Gas Leak Delays Space Shuttle Launch
A nearly full Moon sets as the space shuttle Discovery sits atop Launch pad 39A at the Kennedy Space Center in Cape Canaveral, Florida, in the early morning hours of Wednesday, March 11, 2009.
Credit: NASA/Bill Ingalls

This article was updated at 7:05 p.m. EDT.

CAPE CANAVERAL, Fla. - NASA's shuttle Discovery and its seven-astronaut crew will have to wait at least a few more days to rocket into orbit after a last minute gas leak prevented a Wednesday launch attempt.

Mission managers called off Discovery?s launch attempt after detecting a leak of gaseous hydrogen in a line that runs into the shuttle?s attached external fuel tank. NASA is now targeting a launch for no earlier than March 15 at 7:43 p.m. EDT (2343 GMT). The extra time will allow engineers to take a look at the leak and make necessary repairs, mission managers said in a briefing after the launch attempt.

The leak occurred in a gaseous hydrogen vent line that runs into Discovery?s 15-story fuel tank to keep its supply of liquid hydrogen propellant adequately pressurized. NASA space shuttles use super-chilled liquid hydrogen propellant and liquid oxygen oxidizer to feed their three main engines during launch.

NASA officially scrubbed the launch plan at 2:37 p.m. EDT (1837 GMT). Discovery was scheduled to lift off from the seaside Pad 39A here at NASA's Kennedy Space Center at 9:20 p.m. EDT (0120 March 12 GMT).

"Teams are going to get together and assess the repair options," said NASA spokesman Allard Beutel.

The leak was discovered at 2:15 p.m. EDT (1815 GMT), about two hours after ground crews began filling the shuttle's massive orange external fuel tank. The problem forced them to halt fueling immediately. Weather forecasts had predicted a pristine 95 percent chance of favorable flight conditions for tonight?s launch attempt.

A new delay

Wednesday?s launch delay is the latest in a series of setbacks that have postponed Discovery?s STS-119 mission for a month. The shuttle was initially slated to launch on Feb. 12, but concerns with suspect fuel control valves in the spacecraft?s main engines prompted additional delays so engineers could replace them.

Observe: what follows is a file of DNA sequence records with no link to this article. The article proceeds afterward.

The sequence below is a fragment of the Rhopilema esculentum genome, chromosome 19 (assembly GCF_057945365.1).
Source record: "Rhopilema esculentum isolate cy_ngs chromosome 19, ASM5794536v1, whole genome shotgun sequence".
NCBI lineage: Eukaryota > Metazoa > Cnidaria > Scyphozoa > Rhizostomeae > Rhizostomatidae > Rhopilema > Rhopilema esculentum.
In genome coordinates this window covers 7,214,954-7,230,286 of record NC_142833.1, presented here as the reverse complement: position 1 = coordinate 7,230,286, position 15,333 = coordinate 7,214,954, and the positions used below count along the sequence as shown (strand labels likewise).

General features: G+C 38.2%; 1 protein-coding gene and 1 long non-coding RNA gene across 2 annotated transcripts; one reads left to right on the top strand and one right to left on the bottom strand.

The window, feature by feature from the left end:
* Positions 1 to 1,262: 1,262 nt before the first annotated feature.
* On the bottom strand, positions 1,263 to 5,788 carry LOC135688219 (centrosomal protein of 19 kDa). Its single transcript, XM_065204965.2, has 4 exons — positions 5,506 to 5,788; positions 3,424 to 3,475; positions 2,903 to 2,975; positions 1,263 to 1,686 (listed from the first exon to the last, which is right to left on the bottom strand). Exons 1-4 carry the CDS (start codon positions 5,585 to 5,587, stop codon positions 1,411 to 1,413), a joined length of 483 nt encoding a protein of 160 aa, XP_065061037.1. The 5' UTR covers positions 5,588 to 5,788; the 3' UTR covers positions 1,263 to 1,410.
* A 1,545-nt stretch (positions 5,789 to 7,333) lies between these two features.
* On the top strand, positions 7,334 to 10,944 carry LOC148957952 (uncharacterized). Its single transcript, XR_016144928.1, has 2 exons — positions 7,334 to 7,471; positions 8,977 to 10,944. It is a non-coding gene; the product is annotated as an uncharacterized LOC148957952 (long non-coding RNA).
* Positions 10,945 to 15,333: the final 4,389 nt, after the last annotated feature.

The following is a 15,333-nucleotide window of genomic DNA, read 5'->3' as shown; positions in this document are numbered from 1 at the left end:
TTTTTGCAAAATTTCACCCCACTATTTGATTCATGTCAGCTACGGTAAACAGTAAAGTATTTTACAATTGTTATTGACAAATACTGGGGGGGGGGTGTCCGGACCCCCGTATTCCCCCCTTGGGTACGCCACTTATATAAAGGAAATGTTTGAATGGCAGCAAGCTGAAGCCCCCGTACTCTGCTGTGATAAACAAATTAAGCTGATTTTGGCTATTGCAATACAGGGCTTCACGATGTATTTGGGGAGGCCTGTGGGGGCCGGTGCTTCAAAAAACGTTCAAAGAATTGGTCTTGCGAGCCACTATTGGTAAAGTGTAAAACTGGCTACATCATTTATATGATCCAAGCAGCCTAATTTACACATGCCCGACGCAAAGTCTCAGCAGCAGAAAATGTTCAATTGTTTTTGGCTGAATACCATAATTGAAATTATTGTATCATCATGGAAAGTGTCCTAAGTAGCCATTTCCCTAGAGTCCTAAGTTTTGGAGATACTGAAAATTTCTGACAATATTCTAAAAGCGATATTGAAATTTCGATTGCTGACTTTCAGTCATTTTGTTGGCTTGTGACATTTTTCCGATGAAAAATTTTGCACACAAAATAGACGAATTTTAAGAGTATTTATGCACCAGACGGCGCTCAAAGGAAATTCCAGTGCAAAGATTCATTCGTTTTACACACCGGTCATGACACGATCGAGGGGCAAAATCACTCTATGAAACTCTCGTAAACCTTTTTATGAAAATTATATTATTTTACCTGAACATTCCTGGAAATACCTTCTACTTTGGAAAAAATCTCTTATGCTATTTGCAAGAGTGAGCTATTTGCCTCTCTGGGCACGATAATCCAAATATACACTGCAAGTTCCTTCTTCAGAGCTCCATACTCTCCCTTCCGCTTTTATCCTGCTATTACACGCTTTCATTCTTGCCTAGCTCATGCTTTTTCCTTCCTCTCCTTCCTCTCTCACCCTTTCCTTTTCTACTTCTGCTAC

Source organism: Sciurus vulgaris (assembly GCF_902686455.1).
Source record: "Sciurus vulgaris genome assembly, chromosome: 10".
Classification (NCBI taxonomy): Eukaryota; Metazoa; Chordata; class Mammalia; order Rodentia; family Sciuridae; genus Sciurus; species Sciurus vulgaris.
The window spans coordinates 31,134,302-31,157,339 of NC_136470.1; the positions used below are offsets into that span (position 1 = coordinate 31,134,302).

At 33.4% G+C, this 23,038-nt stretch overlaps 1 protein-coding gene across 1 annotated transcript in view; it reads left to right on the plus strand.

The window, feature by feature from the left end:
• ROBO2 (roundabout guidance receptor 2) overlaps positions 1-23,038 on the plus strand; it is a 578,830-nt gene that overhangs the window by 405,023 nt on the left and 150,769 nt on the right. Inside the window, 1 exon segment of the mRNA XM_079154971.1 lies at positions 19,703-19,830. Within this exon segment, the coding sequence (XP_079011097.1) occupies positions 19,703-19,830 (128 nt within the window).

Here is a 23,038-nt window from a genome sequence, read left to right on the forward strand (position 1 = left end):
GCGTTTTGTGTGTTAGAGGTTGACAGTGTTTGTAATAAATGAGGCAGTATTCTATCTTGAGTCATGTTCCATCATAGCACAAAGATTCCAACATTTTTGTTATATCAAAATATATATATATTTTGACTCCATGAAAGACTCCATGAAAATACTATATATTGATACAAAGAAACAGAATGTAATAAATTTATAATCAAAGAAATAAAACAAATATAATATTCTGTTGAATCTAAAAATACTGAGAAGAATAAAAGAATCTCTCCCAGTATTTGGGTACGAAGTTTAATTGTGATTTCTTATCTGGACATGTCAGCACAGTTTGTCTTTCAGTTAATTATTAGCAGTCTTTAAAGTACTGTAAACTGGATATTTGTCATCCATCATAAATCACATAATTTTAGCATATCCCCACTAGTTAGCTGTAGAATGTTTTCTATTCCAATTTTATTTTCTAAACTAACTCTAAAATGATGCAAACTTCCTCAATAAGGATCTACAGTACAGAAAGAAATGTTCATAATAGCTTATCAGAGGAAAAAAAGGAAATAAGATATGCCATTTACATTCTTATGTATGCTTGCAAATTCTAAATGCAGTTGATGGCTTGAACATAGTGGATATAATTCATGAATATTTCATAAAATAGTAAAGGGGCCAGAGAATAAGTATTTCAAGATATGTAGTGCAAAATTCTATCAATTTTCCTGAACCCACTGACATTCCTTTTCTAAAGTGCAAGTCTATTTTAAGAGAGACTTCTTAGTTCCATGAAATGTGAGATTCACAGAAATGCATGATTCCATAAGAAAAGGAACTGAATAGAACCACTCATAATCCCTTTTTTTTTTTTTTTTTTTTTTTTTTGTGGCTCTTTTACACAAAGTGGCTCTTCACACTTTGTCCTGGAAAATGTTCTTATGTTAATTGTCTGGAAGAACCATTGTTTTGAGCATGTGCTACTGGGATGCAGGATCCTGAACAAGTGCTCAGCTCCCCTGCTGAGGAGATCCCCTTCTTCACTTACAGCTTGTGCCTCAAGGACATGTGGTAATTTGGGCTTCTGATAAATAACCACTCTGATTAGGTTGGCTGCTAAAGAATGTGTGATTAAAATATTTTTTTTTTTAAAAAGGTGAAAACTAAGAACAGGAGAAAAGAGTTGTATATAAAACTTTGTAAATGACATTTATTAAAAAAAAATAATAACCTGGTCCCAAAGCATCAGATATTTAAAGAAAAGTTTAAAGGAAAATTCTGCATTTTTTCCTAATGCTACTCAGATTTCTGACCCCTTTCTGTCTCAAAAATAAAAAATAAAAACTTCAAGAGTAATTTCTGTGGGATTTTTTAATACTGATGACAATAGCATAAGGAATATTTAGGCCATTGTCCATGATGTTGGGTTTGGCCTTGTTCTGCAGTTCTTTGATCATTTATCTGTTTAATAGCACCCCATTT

Like the leaky gas hydrogen line that thwarted Discovery?s Wednesday launch, the shuttle?s three fuel control valves are also designed to maintain the proper pressure inside the liquid hydrogen fuel reservoir of the orbiter?s attached external tank. A similar valve on the shuttle Endeavour cracked during a November 2008 launch and NASA wanted to be sure a similar problem did not pose a risk to Discovery and its crew.

Discovery?s valves were replaced twice, with mission managers deciding earlier this month that the shuttle was fit to fly.

Commanded by veteran shuttle flyer Lee Archambault, Discovery's seven-astronaut crew will launch toward the International Space Station carrying the outpost's final pair of U.S.-built solar wings and the last segment of its backbone-like main truss. The 14-day mission will also ferry Japanese astronaut Koichi Wakata to the station, where he will replace NASA astronaut Sandra Magnus as a member of the orbiting lab's three-person crew. Wakata is Japan's first long-duration astronaut and is due to return to Earth later this summer.

Set to launch spaceward aboard Discovery with Archambault and Wakata are STS-119 pilot Tony Antonelli and mission specialists Joseph Acaba, Steven Swanson, Richard Arnold II and John Phillips.

Discovery?s two-week mission will mark NASA's first shuttle flight of the year.

If Discovery is unable to launch Thursday, a third attempt is possible on Friday. NASA has until March 17 to launch the shuttle before standing down due to a previously scheduled Soyuz flight to ferry the new Expedition 19 crew to the space station. If the shuttle cannot launch by March 17, NASA plans to stand down until after the space station crew change, with the next launch window opening on April 7.

SPACE.com is providing continuous coverage of STS-119 with reporter Clara Moskowitz at Cape Canaveral and senior editor Tariq Malik in New York. Click here for mission updates and SPACE.com's live NASA TV video feed. Live launch coverage begins at 4:00 p.m. EDT (2000 GMT).

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